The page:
Stack Overflow is a community of 4.7 million programmers, just like you, helping each other.

Join them; it only takes a minute:

Sign up
Join the Stack Overflow community to:
  1. Ask programming questions
  2. Answer and help your peers
  3. Get recognized for your expertise

Old question: I have an .exe (PE) with IL (.NET) code in it. When it is started, a mscorlib.dll (.NET framework) function is called to start IL code. Can I extract .NET code segment and append it to other program (that calls mscorlib.dll to execute that segment)?

New question:

I want to append the compiled code from a C# .NET program to a native, pure Win32 application that can run without any .NET Runtimes, and execute it by dynamically calling mscorlib.dll's functions, if .NET is present. This is like a 'executable joiner' technique, not a native compilation.

I do not want to write some .NET .exe to a temp directory and execute it; it is already done and now want to get rid of temp folder by calling .NET vm directly on .NET code inside my file (by giving out an offset of found structure/session, or just by assigning correct PE .section name - know just a little about PortableExecutable format).


share|improve this question
Document your question better, it is very unclear. – Hans Passant Sep 7 '10 at 18:04
I think more detail is needed. What I understand is that you have a program that is mostly native code but has some IL. You want to delay startup of the framework to increase startup speed of your native program, and think that you can do that by extracting the IL into its own assembly and dynamically invoking it. Is this correct? – KeithS Sep 7 '10 at 18:04
No. It is pure IL, and native code is just a reference to .NET loader. I want to extract IL, attach it to another - Win32 native - program as a Win32 PE segment and let .NET execute it, if "another program" can't find it's own framework DLLs. – kagali-san Sep 7 '10 at 18:06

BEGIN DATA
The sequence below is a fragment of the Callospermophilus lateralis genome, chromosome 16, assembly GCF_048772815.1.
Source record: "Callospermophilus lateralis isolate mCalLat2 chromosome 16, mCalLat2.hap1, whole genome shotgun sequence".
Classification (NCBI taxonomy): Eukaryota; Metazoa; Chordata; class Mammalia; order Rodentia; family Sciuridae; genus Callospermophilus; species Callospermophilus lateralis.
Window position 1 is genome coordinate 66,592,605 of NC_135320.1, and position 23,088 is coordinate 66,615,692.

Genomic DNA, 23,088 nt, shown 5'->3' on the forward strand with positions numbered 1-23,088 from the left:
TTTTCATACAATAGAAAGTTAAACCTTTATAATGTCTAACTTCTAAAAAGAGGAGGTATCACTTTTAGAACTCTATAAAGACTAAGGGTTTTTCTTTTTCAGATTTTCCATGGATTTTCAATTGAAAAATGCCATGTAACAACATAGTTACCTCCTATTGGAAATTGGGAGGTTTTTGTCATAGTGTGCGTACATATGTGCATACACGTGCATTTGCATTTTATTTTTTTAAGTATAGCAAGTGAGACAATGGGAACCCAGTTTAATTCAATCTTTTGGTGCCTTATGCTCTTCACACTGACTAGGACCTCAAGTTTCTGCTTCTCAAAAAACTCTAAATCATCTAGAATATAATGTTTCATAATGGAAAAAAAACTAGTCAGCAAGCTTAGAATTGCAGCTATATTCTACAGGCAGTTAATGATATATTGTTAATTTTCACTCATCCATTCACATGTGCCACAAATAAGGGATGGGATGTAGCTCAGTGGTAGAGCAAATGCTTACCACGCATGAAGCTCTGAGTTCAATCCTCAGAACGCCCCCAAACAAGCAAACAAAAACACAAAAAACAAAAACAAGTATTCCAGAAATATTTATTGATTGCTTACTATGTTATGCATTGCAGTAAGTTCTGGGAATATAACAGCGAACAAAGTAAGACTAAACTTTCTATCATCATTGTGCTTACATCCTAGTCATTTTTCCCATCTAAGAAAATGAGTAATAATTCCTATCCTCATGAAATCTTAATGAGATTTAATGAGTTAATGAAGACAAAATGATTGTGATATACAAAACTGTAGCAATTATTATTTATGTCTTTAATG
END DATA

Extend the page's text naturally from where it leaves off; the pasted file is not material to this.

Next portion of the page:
up vote 1 down vote accepted

Perhaps you are looking for a linker that will take your .NET library and referenced assemblies, and create an executable or .dll that can run without requiring .NET to be installed.

Two commercial options for this are

It should also be possible with mono. It has utility called mkbundle which precompiles and add dependencies, but you would need Cygwin and a bit more expertise to get it to work. This question seems like a good start:

share|improve this answer
Hmm. For example, I have a .net "hello world", and another .exe program, for example, - a hdd-killing virus. If that virus finds .NET installed, it just runs helloworld, if no - native virus code kills anything in 5000 meter range.. With a linker, I just get a third application, that has nothing in common with this idea - it may have it's own VM, whatsoever. But, will check the principle; thanks! – kagali-san Oct 10 '10 at 15:16

you can host the CLR runtime in a C++ app and then call methods in the hosted environment

Jeff Richter has examples

share|improve this answer
In which book? Amazon has "CLR Via C++/CLI" by Richter and Templeman. – kagali-san Oct 6 '10 at 0:42
CLR via C#..... – pm100 Oct 6 '10 at 0:54
page 524....... – pm100 Oct 6 '10 at 1:57
still reading it: mostly offtopic, but few moments are related.. – kagali-san Oct 11 '10 at 19:26

You can host the CLR inside a native process using a COM API provided with the Windows SDK. IIS, SQL Server and few other products do exactly that. In fact you can write your own replacement for ASP.Net that handles requests from IIS in theory. I have no experience to share though. Check the links below:

share|improve this answer

While VS does not explicitly support this, .Net allows you to reference an .exe assembly jst the same way as you would a .dll assembly, and call public classes.

Of course, if the code you need to call is private or internal, you might have to resort to reflection to get it to work.

If you actually need to move the code into your .dll, you could try ILMerge to create one binary. However, I have not tried using ILMerge with an assembly referencing another .exe assembly.

share|improve this answer

Your Answer


By posting your answer, you agree to the privacy policy and terms of service.

Not the answer you're looking for? Browse other questions tagged or ask your own question.